FCA and CMA demand transparency in banking service quality
The UK’s Financial Conduct Authority (FCA) and the Competition and Markets Authority (CMA) have released new rules to allow consumers and small businesses to have better information about the banking services offered by current account providers.
Providers will have to make available on their websites the information regarding how and when services and helplines are available and how to contact them.
Firms will also have to publish how often the firm has had to report major operational and security incidents; and the published level of complaints made against the firm.
There is also a requirement to publish this information “in a consistent format”, with the large banks making this information available electronically via online APIs.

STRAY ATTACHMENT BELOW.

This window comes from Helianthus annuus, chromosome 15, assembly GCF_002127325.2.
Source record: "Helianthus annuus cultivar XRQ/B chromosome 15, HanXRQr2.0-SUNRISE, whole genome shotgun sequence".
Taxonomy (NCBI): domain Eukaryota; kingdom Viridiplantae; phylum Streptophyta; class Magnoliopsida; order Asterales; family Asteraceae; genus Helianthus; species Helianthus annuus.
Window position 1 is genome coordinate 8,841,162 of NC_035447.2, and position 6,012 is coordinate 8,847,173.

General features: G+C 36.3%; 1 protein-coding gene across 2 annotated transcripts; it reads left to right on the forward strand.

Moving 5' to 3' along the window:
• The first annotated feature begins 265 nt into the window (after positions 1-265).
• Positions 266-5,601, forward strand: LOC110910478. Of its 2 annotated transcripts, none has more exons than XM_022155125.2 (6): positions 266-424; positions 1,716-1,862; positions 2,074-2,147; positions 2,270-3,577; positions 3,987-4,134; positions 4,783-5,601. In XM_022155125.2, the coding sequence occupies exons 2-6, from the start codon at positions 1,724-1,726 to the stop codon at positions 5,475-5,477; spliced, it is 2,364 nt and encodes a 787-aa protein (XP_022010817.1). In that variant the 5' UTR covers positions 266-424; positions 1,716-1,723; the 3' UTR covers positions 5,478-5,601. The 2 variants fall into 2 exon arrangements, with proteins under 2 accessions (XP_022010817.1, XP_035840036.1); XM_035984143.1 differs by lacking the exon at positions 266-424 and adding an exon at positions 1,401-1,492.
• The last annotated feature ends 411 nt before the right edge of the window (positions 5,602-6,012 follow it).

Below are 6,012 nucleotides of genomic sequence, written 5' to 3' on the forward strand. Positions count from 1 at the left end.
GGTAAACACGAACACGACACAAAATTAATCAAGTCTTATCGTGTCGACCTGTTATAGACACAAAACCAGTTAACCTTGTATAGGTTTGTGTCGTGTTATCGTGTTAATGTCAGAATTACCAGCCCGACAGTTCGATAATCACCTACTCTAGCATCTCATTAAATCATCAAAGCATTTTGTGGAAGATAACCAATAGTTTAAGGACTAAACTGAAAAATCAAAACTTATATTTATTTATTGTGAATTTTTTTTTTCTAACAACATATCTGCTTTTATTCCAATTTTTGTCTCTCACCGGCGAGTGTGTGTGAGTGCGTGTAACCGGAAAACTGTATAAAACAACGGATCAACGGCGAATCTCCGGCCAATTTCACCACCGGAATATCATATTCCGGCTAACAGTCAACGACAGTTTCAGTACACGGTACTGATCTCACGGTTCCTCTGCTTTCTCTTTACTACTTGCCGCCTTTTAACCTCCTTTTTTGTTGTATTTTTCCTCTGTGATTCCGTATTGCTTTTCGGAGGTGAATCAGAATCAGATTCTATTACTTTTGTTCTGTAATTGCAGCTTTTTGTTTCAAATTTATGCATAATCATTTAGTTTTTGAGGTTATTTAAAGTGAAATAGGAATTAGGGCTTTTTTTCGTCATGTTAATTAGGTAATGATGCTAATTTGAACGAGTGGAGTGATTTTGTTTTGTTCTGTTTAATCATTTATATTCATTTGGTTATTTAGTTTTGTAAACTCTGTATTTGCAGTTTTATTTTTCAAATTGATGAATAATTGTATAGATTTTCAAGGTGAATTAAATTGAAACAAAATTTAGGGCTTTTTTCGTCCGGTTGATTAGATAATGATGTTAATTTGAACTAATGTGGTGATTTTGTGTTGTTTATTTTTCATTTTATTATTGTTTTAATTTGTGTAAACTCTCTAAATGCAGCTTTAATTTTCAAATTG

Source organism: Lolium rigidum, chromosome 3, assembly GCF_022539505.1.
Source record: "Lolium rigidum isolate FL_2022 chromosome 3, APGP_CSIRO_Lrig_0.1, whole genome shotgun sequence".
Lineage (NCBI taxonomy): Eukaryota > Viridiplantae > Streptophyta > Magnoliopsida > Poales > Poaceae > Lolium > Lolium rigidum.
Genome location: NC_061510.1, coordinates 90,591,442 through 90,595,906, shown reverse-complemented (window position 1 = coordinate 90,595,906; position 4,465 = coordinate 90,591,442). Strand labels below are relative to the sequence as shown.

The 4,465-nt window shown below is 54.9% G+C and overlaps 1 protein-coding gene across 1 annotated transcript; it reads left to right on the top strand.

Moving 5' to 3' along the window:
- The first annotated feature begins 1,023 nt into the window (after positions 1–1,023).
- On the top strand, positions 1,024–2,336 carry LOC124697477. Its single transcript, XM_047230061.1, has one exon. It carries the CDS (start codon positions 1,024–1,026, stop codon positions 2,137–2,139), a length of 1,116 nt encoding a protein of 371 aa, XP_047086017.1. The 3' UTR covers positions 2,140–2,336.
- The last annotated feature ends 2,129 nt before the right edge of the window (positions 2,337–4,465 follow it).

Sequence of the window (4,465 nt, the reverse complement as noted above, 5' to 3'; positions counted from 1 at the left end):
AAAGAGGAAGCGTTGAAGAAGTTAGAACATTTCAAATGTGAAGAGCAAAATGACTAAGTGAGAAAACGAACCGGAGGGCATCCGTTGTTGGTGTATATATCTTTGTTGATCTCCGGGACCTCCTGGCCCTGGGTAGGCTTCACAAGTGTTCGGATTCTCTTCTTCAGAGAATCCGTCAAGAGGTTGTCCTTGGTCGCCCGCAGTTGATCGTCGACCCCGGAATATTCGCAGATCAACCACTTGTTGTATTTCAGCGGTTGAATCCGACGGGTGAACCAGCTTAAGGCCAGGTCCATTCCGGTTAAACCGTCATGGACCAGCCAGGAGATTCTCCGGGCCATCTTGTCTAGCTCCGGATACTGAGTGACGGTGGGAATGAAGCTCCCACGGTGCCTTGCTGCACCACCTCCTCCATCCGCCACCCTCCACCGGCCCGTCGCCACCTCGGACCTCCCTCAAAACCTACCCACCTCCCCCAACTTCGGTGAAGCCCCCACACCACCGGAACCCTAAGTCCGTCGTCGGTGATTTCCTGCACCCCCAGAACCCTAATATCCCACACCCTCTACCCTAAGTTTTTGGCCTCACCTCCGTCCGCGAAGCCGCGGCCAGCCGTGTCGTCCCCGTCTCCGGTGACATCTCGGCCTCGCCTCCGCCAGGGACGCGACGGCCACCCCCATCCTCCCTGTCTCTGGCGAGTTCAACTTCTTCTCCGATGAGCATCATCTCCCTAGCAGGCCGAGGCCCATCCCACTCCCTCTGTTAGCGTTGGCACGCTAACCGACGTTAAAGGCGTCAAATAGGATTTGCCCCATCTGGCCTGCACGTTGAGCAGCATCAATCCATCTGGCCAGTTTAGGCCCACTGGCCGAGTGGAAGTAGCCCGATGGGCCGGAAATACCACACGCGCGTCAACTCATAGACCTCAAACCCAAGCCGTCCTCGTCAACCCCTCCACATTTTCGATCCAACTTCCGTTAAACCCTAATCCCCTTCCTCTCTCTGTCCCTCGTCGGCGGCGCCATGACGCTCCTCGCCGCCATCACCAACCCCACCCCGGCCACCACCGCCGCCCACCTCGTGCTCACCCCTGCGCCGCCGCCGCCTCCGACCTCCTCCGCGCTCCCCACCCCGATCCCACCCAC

The new rules also say larger banks must publish information (found here) on how likely people would be to recommend their bank and each of their service channels.
Publishing this information in this way will promote effective competition by incentivising firms to offer better services in ways that are transparent and noticeable.
November 2018 will see firms publishing this information in a comprehensive format.
From 15 February 2019, the regulator will also require providers to publish information quarterly on how long it takes them to open a current account, and how long it takes them to replace a debit card.
In recent times, the FCA has been rocking the tough guy look as it clamps down on loan-based crowdfunding platforms.
It also wants to improve standards and communications in the payment services and e-money sectors.
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